“After a season in Russia, I was pretty keen to push on and reach a higher level. That was the top league over there and unless I stayed for five years to qualify for the Russian national team there wasn’t anywhere for me to progress to, so I said to my agent that I was looking to move on and Super6 was one of the options he came up with.”

“It was brand new and sounded pretty exciting, plus I liked the idea of living in Scotland, so I decided to give it a crack,” added Inness, who has a UK passport through his Newcastle-born father.

“I’ve only signed for a season, but in terms of how the competition has gone so far, it has been really good. The games have all been very competitive, the standard is not too bad and is only going to get better, and hopefully with the games being on TV that can really help lift the profile. It looks to me like everything is moving in the right direction, so that is quite exciting from my perspective and I’d definitely be looking to do another season.

“I have managed to pick up a job as an agricultural consultant, which makes use of my degree, so I am managing to tick off that career box as well. Everything seems to have fallen into place.”

Top dogs

Watsonians were knocked off top spot in the Super6 table by Ayrshire Bulls yesterday afternoon, but will be back at the summit if they back up last week’s win over the Bears at Myreside with another success against the same opposition at Meggetland  this afternoon (the game is being shown live on the BBC Scotland website).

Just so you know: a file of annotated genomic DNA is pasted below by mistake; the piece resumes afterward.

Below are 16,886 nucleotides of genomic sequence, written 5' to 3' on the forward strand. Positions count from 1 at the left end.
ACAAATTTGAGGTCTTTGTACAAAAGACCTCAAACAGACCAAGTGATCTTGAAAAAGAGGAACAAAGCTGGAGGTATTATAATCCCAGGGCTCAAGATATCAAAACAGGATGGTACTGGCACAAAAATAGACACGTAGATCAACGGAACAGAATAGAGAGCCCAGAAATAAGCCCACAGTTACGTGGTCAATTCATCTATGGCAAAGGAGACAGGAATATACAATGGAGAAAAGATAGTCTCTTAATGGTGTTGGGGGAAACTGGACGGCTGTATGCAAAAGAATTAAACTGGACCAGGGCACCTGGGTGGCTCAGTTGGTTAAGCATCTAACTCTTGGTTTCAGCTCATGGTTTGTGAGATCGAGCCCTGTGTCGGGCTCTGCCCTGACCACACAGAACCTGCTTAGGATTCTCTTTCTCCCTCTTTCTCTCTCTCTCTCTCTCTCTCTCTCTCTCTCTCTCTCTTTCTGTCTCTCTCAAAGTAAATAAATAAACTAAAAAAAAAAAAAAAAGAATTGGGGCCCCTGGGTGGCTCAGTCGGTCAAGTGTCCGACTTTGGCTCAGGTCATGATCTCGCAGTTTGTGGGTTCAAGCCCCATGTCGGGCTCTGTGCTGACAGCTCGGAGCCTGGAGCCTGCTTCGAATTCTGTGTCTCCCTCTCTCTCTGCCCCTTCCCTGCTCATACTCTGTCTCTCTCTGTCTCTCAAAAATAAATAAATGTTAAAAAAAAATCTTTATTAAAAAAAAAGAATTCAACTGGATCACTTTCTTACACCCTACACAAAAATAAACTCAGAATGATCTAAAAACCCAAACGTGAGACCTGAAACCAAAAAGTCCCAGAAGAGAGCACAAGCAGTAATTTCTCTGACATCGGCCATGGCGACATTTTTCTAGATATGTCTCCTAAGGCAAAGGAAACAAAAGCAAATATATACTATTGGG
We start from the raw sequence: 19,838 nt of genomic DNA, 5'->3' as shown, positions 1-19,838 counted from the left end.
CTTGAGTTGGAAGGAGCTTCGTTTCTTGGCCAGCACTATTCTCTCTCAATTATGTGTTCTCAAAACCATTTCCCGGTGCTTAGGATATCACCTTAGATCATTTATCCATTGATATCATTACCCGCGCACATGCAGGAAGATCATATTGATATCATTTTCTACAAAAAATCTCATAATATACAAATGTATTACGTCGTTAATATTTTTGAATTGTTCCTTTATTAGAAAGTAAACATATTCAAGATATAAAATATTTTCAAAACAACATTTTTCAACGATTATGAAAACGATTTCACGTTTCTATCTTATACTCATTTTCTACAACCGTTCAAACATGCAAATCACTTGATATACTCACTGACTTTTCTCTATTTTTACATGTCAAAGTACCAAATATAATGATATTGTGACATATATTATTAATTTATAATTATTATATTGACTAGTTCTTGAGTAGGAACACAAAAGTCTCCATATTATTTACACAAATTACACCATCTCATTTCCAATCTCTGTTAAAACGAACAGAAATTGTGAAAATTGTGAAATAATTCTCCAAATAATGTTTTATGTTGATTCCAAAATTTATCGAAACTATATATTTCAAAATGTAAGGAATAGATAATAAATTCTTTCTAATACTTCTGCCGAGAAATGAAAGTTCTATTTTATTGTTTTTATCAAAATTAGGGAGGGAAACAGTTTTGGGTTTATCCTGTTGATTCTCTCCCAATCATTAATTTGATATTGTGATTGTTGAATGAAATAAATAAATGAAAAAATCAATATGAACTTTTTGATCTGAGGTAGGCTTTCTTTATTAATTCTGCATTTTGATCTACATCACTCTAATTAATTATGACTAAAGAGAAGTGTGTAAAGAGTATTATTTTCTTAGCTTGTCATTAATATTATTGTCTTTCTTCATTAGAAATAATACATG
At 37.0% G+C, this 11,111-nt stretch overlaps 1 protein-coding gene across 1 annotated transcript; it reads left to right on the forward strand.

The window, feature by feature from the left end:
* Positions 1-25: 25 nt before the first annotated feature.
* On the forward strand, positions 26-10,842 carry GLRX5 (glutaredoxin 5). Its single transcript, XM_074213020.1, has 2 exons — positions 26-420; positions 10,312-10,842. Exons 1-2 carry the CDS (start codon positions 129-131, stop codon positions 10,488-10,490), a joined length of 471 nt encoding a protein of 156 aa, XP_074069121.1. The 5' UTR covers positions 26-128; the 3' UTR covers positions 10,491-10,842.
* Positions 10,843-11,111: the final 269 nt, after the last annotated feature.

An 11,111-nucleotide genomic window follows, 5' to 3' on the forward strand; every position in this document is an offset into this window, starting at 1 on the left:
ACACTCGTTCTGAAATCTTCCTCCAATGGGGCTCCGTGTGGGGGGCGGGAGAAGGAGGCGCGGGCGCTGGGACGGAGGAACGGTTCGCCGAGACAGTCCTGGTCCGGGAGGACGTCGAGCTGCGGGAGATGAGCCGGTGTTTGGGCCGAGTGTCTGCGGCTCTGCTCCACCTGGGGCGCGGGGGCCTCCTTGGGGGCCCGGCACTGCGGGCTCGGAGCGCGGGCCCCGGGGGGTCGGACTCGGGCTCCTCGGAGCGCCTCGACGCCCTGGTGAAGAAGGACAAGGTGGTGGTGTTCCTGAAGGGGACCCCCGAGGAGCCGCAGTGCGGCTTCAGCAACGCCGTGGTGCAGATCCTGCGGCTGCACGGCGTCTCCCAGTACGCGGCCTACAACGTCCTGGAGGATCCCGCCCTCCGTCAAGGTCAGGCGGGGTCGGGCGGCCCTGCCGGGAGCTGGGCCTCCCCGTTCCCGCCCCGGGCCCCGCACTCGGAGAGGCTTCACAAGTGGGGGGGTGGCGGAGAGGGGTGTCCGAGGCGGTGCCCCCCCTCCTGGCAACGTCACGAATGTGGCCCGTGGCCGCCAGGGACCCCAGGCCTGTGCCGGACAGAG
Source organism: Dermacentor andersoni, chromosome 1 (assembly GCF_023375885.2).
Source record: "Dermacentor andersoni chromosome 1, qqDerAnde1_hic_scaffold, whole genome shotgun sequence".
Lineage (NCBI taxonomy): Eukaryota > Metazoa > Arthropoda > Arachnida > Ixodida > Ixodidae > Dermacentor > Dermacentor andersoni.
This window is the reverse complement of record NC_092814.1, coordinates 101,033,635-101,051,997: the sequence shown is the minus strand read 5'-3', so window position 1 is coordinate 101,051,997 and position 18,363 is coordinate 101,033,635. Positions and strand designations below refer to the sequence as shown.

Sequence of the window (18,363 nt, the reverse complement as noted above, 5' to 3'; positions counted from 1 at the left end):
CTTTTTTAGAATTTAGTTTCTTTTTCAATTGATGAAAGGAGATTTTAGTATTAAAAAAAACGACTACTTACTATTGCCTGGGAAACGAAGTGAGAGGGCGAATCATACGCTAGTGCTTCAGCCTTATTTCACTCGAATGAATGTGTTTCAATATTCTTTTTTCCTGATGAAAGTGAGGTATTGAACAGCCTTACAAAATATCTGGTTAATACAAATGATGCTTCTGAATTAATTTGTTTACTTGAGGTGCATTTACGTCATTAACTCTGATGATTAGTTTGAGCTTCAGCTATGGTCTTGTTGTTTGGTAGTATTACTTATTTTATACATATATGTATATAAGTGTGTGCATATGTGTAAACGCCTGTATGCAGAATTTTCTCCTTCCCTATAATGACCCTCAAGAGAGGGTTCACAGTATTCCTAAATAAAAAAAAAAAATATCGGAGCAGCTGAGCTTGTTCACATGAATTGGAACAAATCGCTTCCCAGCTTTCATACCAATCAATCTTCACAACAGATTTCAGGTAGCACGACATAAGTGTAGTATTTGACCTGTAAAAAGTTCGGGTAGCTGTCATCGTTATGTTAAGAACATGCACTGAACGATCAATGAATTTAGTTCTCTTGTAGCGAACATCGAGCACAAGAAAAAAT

Inness is once again in the No 8 jersey as part of a handy-looking back-row triumvirate alongside Academy prospect and last week’s man-of-the-match Connor Boyle at openside, and Fijian 7s star Mesu Kunavula, who has been released again by Edinburgh to play at blindside.

Consistency in selection has been one of the keys to Watsonians’ success this season, but Pringle has made six changes in total to his starting XV this week, including a completely revamped three-quarter line.

Most notably, outside-centre where Joe Reynolds – a star performer so far in the campaign – is unavailable due to injury and is replaced by Andrew Chalmers. Meanwhile, Lewis Berg returns at inside centre in place of DJ Inness, Ru Smith gets his first chance of the season on the left wing in place of Angus Guthrie and Lomond Macpherson is recalled on the right wing in place of Kody McGovern.

Ali Harris swaps in for Roan Frostwick at scrum-half, while Harry Fisher and Ewan Fox join the squad on the bench.

“We know the Bears have built a great match day atmosphere for their home games and this game will be a tough challenge for us,” said head coach Pringle.

Watsonians: Jamie Forbes; Lomond Macpherson, Lewis Berg, Andrew Chalmers, Ruaridh Smith; Lee Millar©, Ali Harris; Harrison Courtney, Cal Davies, Nathan Borel, Brian Leitch, Jamie Hodgson, Mesu Kunavula, Connor Boyle, Morgan Inness. Subs: Campbell Wilson, Finn Hobbis, Jonny Gibson, Michael Badenhorst, Harry Fisher, Roan Frostwick, Ewan Fox, Angus Guthrie.

Boroughmuir Bears: Martin Cimprich; Cammy Gray, Archie Russell, Greg Cannie, Glen Faulds; Chris Laidlaw©, Kyle McGhie; Charlie Capps, Johnny Matthews, Dan Winning, David Medjebeur, Callum Atkinson, Bruce Flockhart, Scott McGinley, Craig Keddie. Subs: Toby Francombe, Michael Downer, Martin McGinley, Ewan Stewart, Aubrey Mncube, Tom Wilson, Rory Arthur, Jack Steele.

Super6: Heriot’s depth is key as Southern Knights fall short again

About David Barnes 3989 Articles
David has worked as a freelance rugby journalist since 2004 covering every level of the game in Scotland for publications including The Herald/Sunday Herald, The Sunday Times, The Telegraph, The Scotsman/Scotland on Sunday/Evening News, The Daily Record, The Daily Mail/Mail on Sunday and The Sun.